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Considerations for Office Automation



  Are the processes involved repetitive?

  Is the process important to the function of the company?

  Will it be necessary to hire and train new people to perform the process?

  Are there programs commercially available without custom programming?

  Can the project be done?  Is it feasible?

  Does it save you money?

  Do you understand your business processes well enough to consider automation?



What is Office Automation?

Office Automation means different things to different people.

Office automation means different things to different people.  Using search engines on the information super highway proves this point.  Search for the term "office automation" and each of three major search engines, GoogleMSN, and Yahoo return different results.  It definitely takes an information super highway to return all the variations.

Our search establishes many usages for the term office automation.  It's commonly used to refer to multi-function office machines that copy, fax, print and scan from the same machine.  These are indeed cool but expensive products that may very well have a place in your office!  There are definitions referring to using word processors, spreadsheets and databases as office automation products.  Compared to file cabinets and typewriters, they are wonderful.  Templates for standard forms that can be used over and over are wonderful!  An e-mail client can be considered office automation because it can be set to check your e-mail automatically without your having to click a button to do so.

If your employees are bored and daydreaming, it can lead to human error.

At FM Net Design, we define office automation as application programming to automate repetitive processes.  Eliminating a repetitive process frees your employees for other tasks like dealing with valuable prospects or servicing accounts.  Repetitive processes are boring and boredom leads to mistakes, human errors.  In another life while working as a manufacturing engineer, the accepted human error rate from a well-trained employee was considered one mistake per thousand operations.  Getting down to operations is interesting because a keystroke on a keyboard is an operation, opening a program involves several operations.  Putting paper in a printer involves several operations.  It doesn't take long to build up to 1000 operations.  Human error is one of those things that happen.  Human error doesn’t imply incompetence it implies employees are human.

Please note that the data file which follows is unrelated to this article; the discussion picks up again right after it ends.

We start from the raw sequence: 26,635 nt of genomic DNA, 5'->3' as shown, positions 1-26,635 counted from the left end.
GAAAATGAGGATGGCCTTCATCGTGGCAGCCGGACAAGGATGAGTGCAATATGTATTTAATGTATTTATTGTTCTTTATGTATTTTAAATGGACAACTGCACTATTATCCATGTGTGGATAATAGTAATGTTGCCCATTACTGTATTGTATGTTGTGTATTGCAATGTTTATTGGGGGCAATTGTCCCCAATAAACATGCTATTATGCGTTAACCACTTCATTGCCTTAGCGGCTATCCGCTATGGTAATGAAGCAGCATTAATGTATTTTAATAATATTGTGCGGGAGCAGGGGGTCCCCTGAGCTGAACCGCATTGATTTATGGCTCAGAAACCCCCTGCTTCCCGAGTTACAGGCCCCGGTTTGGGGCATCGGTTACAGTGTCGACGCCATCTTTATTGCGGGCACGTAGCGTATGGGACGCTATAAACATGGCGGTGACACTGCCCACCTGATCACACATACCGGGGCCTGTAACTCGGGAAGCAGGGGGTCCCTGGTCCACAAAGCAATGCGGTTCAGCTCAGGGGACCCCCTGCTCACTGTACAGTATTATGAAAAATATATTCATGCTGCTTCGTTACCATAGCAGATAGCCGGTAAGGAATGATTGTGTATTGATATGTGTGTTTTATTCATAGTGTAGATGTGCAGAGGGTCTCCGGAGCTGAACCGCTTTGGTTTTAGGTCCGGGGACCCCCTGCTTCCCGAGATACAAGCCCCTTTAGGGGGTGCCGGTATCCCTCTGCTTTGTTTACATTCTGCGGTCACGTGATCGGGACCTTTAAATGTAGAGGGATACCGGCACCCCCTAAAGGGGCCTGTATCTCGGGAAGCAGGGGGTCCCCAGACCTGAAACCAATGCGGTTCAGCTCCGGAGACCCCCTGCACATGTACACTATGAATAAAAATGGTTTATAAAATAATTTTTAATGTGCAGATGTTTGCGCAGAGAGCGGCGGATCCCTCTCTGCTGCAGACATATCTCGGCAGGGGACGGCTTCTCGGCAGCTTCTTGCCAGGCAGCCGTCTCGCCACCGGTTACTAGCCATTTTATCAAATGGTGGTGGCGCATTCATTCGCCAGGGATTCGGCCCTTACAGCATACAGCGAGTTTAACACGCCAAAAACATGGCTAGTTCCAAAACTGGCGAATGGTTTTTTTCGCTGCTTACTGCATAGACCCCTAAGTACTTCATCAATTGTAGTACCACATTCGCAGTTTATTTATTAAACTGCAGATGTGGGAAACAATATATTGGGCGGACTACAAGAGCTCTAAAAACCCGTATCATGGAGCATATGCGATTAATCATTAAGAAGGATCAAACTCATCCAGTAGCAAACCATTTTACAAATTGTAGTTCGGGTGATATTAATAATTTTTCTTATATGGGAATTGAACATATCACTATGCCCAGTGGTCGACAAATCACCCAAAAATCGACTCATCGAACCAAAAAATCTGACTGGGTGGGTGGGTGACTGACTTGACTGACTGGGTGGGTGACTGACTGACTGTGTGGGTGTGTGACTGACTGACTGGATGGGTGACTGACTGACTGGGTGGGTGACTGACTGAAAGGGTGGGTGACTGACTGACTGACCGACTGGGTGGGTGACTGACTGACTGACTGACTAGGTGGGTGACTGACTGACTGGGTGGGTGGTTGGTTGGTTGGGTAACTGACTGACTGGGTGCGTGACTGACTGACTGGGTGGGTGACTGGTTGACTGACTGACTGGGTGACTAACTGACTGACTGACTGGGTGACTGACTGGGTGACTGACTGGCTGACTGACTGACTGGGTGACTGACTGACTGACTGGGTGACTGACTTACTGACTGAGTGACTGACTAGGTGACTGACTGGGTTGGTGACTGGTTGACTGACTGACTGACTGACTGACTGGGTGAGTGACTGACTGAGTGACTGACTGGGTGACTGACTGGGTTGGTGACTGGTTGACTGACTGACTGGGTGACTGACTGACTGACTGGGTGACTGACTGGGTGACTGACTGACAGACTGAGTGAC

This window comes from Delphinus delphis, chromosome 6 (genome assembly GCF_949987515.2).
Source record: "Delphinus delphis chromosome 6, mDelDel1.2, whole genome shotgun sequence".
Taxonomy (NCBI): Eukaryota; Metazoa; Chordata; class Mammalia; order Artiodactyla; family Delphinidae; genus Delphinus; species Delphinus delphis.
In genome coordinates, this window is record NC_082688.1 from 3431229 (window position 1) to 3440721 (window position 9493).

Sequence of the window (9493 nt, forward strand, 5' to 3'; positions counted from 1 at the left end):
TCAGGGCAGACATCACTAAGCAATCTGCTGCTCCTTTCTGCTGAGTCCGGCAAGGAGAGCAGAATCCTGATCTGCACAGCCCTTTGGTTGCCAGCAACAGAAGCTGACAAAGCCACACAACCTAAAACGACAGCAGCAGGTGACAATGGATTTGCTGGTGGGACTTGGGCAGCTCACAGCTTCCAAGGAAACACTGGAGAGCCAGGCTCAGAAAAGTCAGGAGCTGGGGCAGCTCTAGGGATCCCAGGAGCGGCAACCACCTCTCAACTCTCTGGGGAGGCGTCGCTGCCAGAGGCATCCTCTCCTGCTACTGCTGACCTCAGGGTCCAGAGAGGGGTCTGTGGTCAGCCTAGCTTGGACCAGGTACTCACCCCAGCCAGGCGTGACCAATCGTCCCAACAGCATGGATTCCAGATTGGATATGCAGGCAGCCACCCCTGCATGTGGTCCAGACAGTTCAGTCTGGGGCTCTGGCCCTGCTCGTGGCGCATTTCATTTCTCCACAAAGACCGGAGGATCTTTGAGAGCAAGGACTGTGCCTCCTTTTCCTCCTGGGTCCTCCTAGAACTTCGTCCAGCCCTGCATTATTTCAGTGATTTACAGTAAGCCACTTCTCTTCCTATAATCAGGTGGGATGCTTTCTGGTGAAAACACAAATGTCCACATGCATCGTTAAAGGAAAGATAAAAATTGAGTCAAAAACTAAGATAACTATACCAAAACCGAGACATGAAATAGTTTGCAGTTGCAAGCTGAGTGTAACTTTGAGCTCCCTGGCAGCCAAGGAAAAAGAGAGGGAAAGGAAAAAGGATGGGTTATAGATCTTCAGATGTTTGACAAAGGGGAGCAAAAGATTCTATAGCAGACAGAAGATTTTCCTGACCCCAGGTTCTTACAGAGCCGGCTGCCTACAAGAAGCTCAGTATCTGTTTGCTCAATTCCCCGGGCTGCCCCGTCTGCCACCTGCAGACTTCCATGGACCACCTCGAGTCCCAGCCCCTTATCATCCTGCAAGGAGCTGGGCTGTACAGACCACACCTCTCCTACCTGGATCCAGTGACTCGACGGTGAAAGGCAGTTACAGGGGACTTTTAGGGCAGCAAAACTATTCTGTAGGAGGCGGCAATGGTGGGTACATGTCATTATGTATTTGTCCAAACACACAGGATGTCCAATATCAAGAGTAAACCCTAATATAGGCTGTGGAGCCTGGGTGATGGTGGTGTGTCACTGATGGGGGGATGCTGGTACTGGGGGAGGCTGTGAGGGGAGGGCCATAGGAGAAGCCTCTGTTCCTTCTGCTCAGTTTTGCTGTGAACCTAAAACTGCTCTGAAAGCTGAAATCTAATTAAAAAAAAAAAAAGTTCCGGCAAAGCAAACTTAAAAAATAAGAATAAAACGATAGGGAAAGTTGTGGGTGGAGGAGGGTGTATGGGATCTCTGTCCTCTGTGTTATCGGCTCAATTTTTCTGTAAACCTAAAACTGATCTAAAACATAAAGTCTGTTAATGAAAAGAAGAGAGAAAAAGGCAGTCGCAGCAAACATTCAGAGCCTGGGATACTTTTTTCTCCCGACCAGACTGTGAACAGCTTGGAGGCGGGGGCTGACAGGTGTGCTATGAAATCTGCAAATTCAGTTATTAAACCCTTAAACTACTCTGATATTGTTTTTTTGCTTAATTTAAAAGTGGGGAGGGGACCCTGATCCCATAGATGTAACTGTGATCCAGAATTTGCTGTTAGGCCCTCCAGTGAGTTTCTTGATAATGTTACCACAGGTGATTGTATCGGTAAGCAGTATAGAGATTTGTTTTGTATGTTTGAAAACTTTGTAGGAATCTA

When approached about an office automation project, our first response is to evaluate the business process and the benefits to automation.  We evaluate the frequency of repetition, the importance of the process to the client, and the necessity of hiring new people without the project.  There are many things that make up a justification for the project.

The frequency at which an event occurs can be the most important factor especially if it requires skilled people to perform the project.  If the skill levels could be applied to other areas that require human decision and human intervention then the project should be strongly considered.

How important is the process to the client?  In this case the process could be an infrequent occurrence but when it does occur, it needs to be done quickly and accurately.  Important processes infrequently performed may be problematic in having to remember how it was done the last time.  It may be the process can simply be documented for future reference without automation.  If it's complex enough that each occurrence results in a great deal of time to relearn and recreate, automation may be a solution.

Having to train new employees may be a deciding factor in whether to automate.